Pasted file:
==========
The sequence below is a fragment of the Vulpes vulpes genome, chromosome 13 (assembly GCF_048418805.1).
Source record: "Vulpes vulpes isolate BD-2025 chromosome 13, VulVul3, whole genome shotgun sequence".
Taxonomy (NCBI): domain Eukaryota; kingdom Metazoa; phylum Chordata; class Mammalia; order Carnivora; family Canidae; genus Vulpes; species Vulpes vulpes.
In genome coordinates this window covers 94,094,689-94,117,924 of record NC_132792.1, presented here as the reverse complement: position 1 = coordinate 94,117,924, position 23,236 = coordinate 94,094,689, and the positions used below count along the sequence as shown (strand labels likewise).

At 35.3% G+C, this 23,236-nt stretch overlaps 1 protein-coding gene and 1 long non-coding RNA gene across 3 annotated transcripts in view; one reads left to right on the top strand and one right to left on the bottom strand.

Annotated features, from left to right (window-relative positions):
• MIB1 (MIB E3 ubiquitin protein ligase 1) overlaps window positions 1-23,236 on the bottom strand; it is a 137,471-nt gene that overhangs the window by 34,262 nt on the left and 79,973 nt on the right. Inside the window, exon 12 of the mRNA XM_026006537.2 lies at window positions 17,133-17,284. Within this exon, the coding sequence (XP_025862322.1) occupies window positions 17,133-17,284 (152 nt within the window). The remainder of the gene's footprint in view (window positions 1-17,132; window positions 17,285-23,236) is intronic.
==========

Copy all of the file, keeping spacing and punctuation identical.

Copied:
The sequence below is a fragment of the Vulpes vulpes genome, chromosome 13 (assembly GCF_048418805.1).
Source record: "Vulpes vulpes isolate BD-2025 chromosome 13, VulVul3, whole genome shotgun sequence".
Taxonomy (NCBI): domain Eukaryota; kingdom Metazoa; phylum Chordata; class Mammalia; order Carnivora; family Canidae; genus Vulpes; species Vulpes vulpes.
In genome coordinates this window covers 94,094,689-94,117,924 of record NC_132792.1, presented here as the reverse complement: position 1 = coordinate 94,117,924, position 23,236 = coordinate 94,094,689, and the positions used below count along the sequence as shown (strand labels likewise).

At 35.3% G+C, this 23,236-nt stretch overlaps 1 protein-coding gene and 1 long non-coding RNA gene across 3 annotated transcripts in view; one reads left to right on the top strand and one right to left on the bottom strand.

Annotated features, from left to right (window-relative positions):
• MIB1 (MIB E3 ubiquitin protein ligase 1) overlaps window positions 1-23,236 on the bottom strand; it is a 137,471-nt gene that overhangs the window by 34,262 nt on the left and 79,973 nt on the right. Inside the window, exon 12 of the mRNA XM_026006537.2 lies at window positions 17,133-17,284. Within this exon, the coding sequence (XP_025862322.1) occupies window positions 17,133-17,284 (152 nt within the window). The remainder of the gene's footprint in view (window positions 1-17,132; window positions 17,285-23,236) is intronic.